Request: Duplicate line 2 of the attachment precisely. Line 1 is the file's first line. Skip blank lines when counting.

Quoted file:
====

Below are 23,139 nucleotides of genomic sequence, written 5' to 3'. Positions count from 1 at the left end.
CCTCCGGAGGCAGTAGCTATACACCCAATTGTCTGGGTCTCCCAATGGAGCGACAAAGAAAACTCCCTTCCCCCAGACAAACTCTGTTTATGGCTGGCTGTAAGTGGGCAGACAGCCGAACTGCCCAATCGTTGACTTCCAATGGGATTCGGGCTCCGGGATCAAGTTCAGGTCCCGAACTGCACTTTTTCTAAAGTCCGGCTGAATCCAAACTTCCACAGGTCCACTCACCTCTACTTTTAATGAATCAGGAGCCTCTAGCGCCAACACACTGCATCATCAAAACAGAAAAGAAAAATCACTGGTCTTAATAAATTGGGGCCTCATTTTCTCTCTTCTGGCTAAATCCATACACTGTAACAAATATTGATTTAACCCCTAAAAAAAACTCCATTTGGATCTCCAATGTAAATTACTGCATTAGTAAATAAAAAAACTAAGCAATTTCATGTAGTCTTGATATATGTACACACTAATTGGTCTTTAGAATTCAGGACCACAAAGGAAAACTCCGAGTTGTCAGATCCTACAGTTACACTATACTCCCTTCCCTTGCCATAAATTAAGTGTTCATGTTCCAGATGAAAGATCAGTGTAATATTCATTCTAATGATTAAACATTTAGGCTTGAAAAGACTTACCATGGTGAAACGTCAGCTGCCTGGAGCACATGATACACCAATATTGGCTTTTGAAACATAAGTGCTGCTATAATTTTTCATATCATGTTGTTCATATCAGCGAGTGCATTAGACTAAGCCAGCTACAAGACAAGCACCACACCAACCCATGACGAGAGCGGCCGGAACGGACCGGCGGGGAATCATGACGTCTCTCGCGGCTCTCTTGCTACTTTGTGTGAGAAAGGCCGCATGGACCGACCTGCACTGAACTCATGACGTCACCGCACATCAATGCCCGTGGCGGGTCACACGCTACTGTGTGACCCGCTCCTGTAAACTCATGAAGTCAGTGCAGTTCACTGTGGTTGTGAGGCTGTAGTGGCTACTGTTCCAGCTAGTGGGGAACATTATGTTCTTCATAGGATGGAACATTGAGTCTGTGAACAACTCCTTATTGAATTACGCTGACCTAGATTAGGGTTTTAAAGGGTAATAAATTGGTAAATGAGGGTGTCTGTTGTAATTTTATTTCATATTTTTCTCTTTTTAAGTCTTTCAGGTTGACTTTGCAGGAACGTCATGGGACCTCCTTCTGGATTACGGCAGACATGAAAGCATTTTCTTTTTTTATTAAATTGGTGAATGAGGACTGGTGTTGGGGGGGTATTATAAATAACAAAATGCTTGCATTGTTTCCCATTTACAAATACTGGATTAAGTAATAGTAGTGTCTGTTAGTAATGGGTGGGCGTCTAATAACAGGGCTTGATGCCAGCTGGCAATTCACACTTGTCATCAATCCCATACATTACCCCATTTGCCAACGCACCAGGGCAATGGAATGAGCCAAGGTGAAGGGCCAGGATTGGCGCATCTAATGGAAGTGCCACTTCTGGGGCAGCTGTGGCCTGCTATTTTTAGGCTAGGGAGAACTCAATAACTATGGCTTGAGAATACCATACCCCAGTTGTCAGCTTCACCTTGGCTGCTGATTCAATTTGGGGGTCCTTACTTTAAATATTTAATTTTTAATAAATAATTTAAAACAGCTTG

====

CCTCCGGAGGCAGTAGCTATACACCCAATTGTCTGGGTCTCCCAATGGAGCGACAAAGAAAACTCCCTTCCCCCAGACAAACTCTGTTTATGGCTGGCTGTAAGTGGGCAGACAGCCGAACTGCCCAATCGTTGACTTCCAATGGGATTCGGGCTCCGGGATCAAGTTCAGGTCCCGAACTGCACTTTTTCTAAAGTCCGGCTGAATCCAAACTTCCACAGGTCCACTCACCTCTACTTTTAATGAATCAGGAGCCTCTAGCGCCAACACACTGCATCATCAAAACAGAAAAGAAAAATCACTGGTCTTAATAAATTGGGGCCTCATTTTCTCTCTTCTGGCTAAATCCATACACTGTAACAAATATTGATTTAACCCCTAAAAAAAACTCCATTTGGATCTCCAATGTAAATTACTGCATTAGTAAATAAAAAAACTAAGCAATTTCATGTAGTCTTGATATATGTACACACTAATTGGTCTTTAGAATTCAGGACCACAAAGGAAAACTCCGAGTTGTCAGATCCTACAGTTACACTATACTCCCTTCCCTTGCCATAAATTAAGTGTTCATGTTCCAGATGAAAGATCAGTGTAATATTCATTCTAATGATTAAACATTTAGGCTTGAAAAGACTTACCATGGTGAAACGTCAGCTGCCTGGAGCACATGATACACCAATATTGGCTTTTGAAACATAAGTGCTGCTATAATTTTTCATATCATGTTGTTCATATCAGCGAGTGCATTAGACTAAGCCAGCTACAAGACAAGCACCACACCAACCCATGACGAGAGCGGCCGGAACGGACCGGCGGGGAATCATGACGTCTCTCGCGGCTCTCTTGCTACTTTGTGTGAGAAAGGCCGCATGGACCGACCTGCACTGAACTCATGACGTCACCGCACATCAATGCCCGTGGCGGGTCACACGCTACTGTGTGACCCGCTCCTGTAAACTCATGAAGTCAGTGCAGTTCACTGTGGTTGTGAGGCTGTAGTGGCTACTGTTCCAGCTAGTGGGGAACATTATGTTCTTCATAGGATGGAACATTGAGTCTGTGAACAACTCCTTATTGAATTACGCTGACCTAGATTAGGGTTTTAAAGGGTAATAAATTGGTAAATGAGGGTGTCTGTTGTAATTTTATTTCATATTTTTCTCTTTTTAAGTCTTTCAGGTTGACTTTGCAGGAACGTCATGGGACCTCCTTCTGGATTACGGCAGACATGAAAGCATTTTCTTTTTTTATTAAATTGGTGAATGAGGACTGGTGTTGGGGGGGTATTATAAATAACAAAATGCTTGCATTGTTTCCCATTTACAAATACTGGATTAAGTAATAGTAGTGTCTGTTAGTAATGGGTGGGCGTCTAATAACAGGGCTTGATGCCAGCTGGCAATTCACACTTGTCATCAATCCCATACATTACCCCATTTGCCAACGCACCAGGGCAATGGAATGAGCCAAGGTGAAGGGCCAGGATTGGCGCATCTAATGGAAGTGCCACTTCTGGGGCAGCTGTGGCCTGCTATTTTTAGGCTAGGGAGAACTCAATAACTATGGCTTGAGAATACCATACCCCAGTTGTCAGCTTCACCTTGGCTGCTGATTCAATTTGGGGGTCCTTACTTTAAATATTTAATTTTTAATAAATAATTTAAAACAGCTTG